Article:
2.3 Culture and Society, Citizenship and Democracy

  Community’s worldview may perceive culture and society, citizenship and social responsibility, from different perspectives. The West often reduces...

  Community’s worldview may perceive culture and society, citizenship and social responsibility, from different perspectives. The West often reduces democracy to voting in elections, whatever are the aspirants’ personal attributes. Hence, power-holders are allowed, and even authorized, to be one-sided rather than requisitely holistic; to feel independent rather than interdependent; to be more socially negligent than socially accountable. And this is one of the best models so far, but not good enough for humanity to come close to what L. v. Bertalanffy called 'being the citizens of the world rather than of a country’.

  It is hard to see how humankind can cooperate and cope effectively with global ecological, social and economic challenges, if basic beliefs, values and attitudes lack harmony and mutual understanding. Here, citizenship and social responsibility is understood as an interactive process related to social meanings, where we recognize others and ourselves through permanent negotiations, as properties that emerge from the way humans relate to each other. And, by ‘culture’ is meant the attitudes and values, often tacit, of a particular collective or community as expressed in individual behaviours, social interactions and the production of artefacts in the broadest sense (encompassing spoken and written texts and other symbolic forms, and found or constructed as concrete objects).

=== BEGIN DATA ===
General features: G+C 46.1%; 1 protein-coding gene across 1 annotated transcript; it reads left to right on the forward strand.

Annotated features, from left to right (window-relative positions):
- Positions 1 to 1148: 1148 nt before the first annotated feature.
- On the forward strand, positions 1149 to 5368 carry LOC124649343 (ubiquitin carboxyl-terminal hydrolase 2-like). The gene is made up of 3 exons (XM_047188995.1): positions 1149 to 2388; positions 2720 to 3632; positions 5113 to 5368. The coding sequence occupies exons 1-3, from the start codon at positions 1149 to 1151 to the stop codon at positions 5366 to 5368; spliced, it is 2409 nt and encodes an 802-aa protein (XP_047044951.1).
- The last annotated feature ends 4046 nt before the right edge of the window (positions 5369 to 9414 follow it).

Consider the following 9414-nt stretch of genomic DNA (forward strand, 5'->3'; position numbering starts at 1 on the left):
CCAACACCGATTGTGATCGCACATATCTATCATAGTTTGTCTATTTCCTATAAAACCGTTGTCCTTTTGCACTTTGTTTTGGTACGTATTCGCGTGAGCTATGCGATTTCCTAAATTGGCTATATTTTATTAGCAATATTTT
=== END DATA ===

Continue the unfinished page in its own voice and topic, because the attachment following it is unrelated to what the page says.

Thus, this session invites papers that use cybernetic methodologies and concepts to provide understandings of cultural conflicts, change, transition and transformations. A given society may be monocultural or multicultural. Papers are invited that address questions concerning the relationship between the individual and society, including: (i) citizenship, freedom and inclusion, (ii) empowerment, democracy and social responsibility.

Discussion points

  • How can a cybernetic perspective aid understandings of culture?

  • How can cybernetics contribute to understandings of the interactions between different cultures, what some authorities refer to as the ‘clash of civilisations’ and others as ‘intercultural conversations’?

  • What do we understand by citizenship, freedom and inclusion in modern societies?

  • What are the relations between empowerment, democracy and social responsibility?

  • How can a cybernetics perspective help Community Based Research and Lifelong Learning strengthen civil societies and democracies?

Coordinators